Author Topic: The free book list - 1 year later; spoiler: the scammers are still winning  (Read 6120 times)  

Offline Martitalbott

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Amazon has a much larger fish to fry at the moment with the scam third-party seller scandal hitting the mainstream press.

What scandal? Do you have a link?


Offline PhoenixS

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Amazon has a much larger fish to fry at the moment with the scam third-party seller scandal hitting the mainstream press.

You know, if that's how big corporations worked, I might give Amazon a pass on this (even though there have been Amazon scamming stories in the news routinely over the past year). But KDP is responsible for KDP. And the ebooks division is responsible for KDP, the associated small-press programs, Amazon Imprints relationships, KU and the Big 5 relationships. Vendors trying to sell knockoff versions of shoes and purses, for instance, would be dealt with by Amazon's clothing and accessories division. Individuals attempting ebook scams would be dealt with by KDP and/or the ebooks division. I agree that direction and possibly more resources would come from Amazon HQ, but KDP has just their little part of the Amazon whole to be laser-focused on. I would hope divisions share best-practices for dealing with scammers, but even that might not necessarily be the case. So nope, no pass from me.
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Offline Martitalbott

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Good grief, that's really awful. You'd think they would want to prevent these problems before introducing something new. Apparently not.

Online brkingsolver

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You know, if that's how big corporations worked, I might give Amazon a pass on this (even though there have been Amazon scamming stories in the news routinely over the past year). But KDP is responsible for KDP. And the ebooks division is responsible for KDP, the associated small-press programs, Amazon Imprints relationships, KU and the Big 5 relationships. Vendors trying to sell knockoff versions of shoes and purses, for instance, would be dealt with by Amazon's clothing and accessories division. Individuals attempting ebook scams would be dealt with by KDP and/or the ebooks division. I agree that direction and possibly more resources would come from Amazon HQ, but KDP has just their little part of the Amazon whole to be laser-focused on. I would hope divisions share best-practices for dealing with scammers, but even that might not necessarily be the case. So nope, no pass from me.
I'm not arguing with you, and as someone who makes the majority of my money from KU, I have skin in the game. As someone above noted, Zon tends to pay attention when they get bad press, and third-party is their bad press at the moment. If you have a way to elevate this to the press, then they may do something about it.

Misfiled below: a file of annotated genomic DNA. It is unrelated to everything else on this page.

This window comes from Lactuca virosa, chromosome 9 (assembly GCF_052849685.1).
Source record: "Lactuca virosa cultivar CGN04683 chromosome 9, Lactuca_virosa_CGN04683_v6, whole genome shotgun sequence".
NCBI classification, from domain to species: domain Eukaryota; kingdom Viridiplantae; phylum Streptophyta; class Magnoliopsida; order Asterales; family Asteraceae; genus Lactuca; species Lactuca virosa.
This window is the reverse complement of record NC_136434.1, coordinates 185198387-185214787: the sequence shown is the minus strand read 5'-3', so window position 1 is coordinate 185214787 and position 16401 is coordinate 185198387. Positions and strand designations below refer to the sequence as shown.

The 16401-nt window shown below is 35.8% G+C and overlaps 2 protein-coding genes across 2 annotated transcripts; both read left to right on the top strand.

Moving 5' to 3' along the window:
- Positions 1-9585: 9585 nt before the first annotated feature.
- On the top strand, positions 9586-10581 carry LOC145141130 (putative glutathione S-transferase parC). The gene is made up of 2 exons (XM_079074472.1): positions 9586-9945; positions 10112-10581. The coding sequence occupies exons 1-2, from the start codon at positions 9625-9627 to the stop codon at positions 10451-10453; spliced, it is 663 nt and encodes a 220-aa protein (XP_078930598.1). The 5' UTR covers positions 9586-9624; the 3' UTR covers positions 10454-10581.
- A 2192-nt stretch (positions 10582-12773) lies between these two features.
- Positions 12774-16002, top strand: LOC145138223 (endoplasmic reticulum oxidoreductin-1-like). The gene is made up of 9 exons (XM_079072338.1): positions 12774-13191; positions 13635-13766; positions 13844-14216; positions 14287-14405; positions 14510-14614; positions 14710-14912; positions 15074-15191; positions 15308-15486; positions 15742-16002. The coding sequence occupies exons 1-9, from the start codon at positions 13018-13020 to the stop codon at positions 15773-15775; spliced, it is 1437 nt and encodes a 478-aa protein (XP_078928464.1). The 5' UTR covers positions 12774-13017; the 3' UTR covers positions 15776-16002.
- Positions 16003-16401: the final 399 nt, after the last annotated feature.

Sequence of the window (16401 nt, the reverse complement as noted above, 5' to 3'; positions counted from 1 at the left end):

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Offline Seneca42

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Amazon's entire store is becoming like a flea market, with half the products coming from shady chinese vendors.

It's clear amazon doesn't care about quality control... just throw as much stuff up there as possible and hope people buy it.  Deal with products when customers complain, but otherwise, let it ride.

It's a buyer beware market now.


Offline C. Gockel

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Between newsletters and Instafreebie, I'm starting to see better results ROI-wise with Instafreebie. I take part in as many promos as I can, it seems to keep my email open rate high too.


I write books about Change, Chaos, and Loki
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Offline Nic

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https://www.forbes.com/sites/wadeshepard/2017/01/02/amazon-scams-on-the-rise-in-2017-as-fraudulent-sellers-run-amok-and-profit-big/#61cd84393ea6

My arse! Now I understand. I bought computer parts a while ago which never arrived. Emailed the seller twice, no response. Emailed Amazon and had the money back on my bank account faster than light. No comment, no nothing. Just paid, without the usual request to wait for the seller's response.

Offline Patty Jansen

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You know, at some point, Amazon is going to have to employ Real People (TM) to manually vet everyone who wants to sell anything on their site. You know, like Apple does *gasp*.

If they don't, it will be the death of them. Not immediately, but long-term.

Offline A.R. Williams

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My own theory is that Amazon doesn't like the free books...[snip] ...But from what I've observed, Amazon actually does the opposite. They've separated the frees from the paid rankings and they hide the free list. They have never offered authors the option to sell books free. It is only a side effect of their price-match policy. If they wanted the Zon platform to sell free books, it's so easy for them to make that happen. The fact that they don't, and in effect actively discourages free books' visibility, speaks volumes...

Exactly!!!

How do you get your books to be free on Amazon?